Bravery, Exit Plan Save Family From House Fire

Bravery, Exit Plan Save Family From House Fire

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Estimated read time: 2-3 minutes

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Samantha Hayes reporting A West Valley City family is alive thanks to a very brave grandfather. And something else.

Their home was destroyed by fire. But, everyone got out safely because of one man's bravery and the fact they had a plan in place for just such a situation.

Formally its called E.D.I.T.H- exit drill in the home. The Curl's met at a spot on their driveway. Firefighters say that works. Also a mailbox, pole, even a tree-- just make sure a spot outside the home is designated.

Last week the four Curl children were arranging the scarecrow around pumpkins grown in their own garden. Now it's one of the only things recognizable about their home.

Gordon Curl walks through the basement where the fire started at 11 o'clock Saturday night.

Gordon Curl/ Grandfather: "It's amazing any of us got out of here." "They said the bed was on fire." "Yeah, I guess it was."

Their youngest grandson was playing with a lighter inside the bedroom. The spark set the room on fire. The flames quickly spread.

Irene Curl/Grandmother: "The smoke was coming in fast, real fast. We were scared, but we got out okay."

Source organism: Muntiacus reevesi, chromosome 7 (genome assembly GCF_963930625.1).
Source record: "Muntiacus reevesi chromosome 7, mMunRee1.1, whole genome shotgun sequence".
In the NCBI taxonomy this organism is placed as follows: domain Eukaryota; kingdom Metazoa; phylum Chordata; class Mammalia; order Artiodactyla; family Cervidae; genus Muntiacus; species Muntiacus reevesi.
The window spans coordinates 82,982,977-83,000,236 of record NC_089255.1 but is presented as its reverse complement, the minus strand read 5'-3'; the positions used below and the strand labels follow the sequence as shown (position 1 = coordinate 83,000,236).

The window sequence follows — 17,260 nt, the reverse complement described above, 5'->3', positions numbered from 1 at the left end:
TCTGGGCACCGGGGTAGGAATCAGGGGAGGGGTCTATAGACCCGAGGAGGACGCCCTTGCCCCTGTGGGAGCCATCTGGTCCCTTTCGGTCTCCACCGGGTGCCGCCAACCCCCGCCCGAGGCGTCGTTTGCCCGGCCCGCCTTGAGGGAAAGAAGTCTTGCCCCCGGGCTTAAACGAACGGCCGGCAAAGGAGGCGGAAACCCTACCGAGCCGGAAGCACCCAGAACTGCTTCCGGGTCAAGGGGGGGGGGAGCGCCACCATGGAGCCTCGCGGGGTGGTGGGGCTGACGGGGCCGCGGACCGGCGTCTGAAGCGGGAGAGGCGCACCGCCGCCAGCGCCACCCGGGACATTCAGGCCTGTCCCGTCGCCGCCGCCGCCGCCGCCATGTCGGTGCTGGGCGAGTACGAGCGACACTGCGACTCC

The family met at a spot on the driveway they had picked out in the off-chance something like this could happen. But one child was missing.

"Where's Marissa? And she wasn't there."

Fire investigators say the stairway acted just like a chimney, forcing the smoke and flames up through the basement to the top of the house. And that's when Gordon Curl went back inside.

Gordon: "There wasn't anything to see. It was just so thick-- smoke-- you couldn't see anything."

The sound of Marissa's cries, led him through the smoke and both made it out okay.

Firefighters say when families don't arrange a place to meet beforehand, valuable time is wasted trying to find everyone.

Bob Fitzgerald/ West Valley City Fire Dept.: "We've seen that in the past where some of the kids might go to a neighbor's house or somewhere else, and unfortunately the parents go back in when a child is missing. But we've also had that with a bad outcome."

Fitzgerald says planning that meeting place is especially important now. He says fires happen more freqently in winter months because more people are inside using heat sources.

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